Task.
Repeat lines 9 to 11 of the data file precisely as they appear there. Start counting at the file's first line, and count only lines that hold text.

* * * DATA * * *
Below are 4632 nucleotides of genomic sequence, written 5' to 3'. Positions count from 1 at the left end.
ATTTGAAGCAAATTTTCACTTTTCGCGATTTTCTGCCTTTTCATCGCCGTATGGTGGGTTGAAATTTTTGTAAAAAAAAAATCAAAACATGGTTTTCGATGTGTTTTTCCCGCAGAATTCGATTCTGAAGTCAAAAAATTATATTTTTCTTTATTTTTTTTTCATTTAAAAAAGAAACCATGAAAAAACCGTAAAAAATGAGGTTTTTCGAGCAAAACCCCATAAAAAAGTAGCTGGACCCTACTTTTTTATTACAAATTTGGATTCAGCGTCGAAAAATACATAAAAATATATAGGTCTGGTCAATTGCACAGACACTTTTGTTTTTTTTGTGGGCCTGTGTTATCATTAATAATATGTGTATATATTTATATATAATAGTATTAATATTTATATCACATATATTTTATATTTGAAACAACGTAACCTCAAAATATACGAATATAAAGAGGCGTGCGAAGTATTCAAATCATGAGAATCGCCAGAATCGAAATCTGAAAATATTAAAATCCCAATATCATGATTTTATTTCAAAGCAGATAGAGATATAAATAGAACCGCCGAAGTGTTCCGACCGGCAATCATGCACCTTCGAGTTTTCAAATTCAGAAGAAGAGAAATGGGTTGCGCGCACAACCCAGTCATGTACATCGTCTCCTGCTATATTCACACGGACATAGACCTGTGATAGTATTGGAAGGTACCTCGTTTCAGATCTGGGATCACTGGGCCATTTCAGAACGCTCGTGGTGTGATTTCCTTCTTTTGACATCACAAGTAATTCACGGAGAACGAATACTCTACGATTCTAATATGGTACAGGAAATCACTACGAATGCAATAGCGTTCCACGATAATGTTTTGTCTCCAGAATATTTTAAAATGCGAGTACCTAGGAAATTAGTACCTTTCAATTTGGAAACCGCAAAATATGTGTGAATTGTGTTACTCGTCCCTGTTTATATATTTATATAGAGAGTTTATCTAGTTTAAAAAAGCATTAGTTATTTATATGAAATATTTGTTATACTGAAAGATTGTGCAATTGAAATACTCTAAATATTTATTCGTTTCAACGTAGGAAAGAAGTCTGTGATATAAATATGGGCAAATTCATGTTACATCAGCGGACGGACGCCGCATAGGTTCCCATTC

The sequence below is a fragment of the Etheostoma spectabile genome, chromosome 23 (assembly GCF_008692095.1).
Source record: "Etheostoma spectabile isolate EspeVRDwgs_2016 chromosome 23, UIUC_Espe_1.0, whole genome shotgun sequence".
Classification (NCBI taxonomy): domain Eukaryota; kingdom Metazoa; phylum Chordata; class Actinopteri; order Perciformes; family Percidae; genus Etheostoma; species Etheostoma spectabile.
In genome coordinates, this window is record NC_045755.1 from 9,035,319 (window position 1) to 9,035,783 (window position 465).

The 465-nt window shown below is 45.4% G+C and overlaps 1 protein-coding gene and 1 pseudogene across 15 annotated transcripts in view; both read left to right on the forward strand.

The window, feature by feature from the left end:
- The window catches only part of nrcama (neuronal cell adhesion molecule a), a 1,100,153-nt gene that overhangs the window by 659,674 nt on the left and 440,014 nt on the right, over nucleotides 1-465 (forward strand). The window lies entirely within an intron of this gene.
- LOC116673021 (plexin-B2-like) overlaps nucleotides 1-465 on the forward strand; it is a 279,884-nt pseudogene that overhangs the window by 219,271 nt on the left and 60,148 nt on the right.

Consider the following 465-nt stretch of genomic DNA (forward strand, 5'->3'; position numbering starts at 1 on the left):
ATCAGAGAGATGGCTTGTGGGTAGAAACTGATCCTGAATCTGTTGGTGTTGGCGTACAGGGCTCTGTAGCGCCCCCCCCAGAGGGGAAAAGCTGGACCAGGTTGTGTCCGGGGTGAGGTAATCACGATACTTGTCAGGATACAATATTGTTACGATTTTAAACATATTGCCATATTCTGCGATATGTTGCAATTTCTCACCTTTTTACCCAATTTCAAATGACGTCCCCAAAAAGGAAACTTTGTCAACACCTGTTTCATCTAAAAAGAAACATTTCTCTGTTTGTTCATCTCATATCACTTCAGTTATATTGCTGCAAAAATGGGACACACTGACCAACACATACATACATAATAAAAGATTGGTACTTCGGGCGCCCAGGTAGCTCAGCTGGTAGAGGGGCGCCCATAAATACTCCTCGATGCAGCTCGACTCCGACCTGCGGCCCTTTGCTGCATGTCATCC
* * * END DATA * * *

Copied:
- The window catches only part of nrcama (neuronal cell adhesion molecule a), a 1,100,153-nt gene that overhangs the window by 659,674 nt on the left and 440,014 nt on the right, over nucleotides 1-465 (forward strand). The window lies entirely within an intron of this gene.
- LOC116673021 (plexin-B2-like) overlaps nucleotides 1-465 on the forward strand; it is a 279,884-nt pseudogene that overhangs the window by 219,271 nt on the left and 60,148 nt on the right.

Consider the following 465-nt stretch of genomic DNA (forward strand, 5'->3'; position numbering starts at 1 on the left):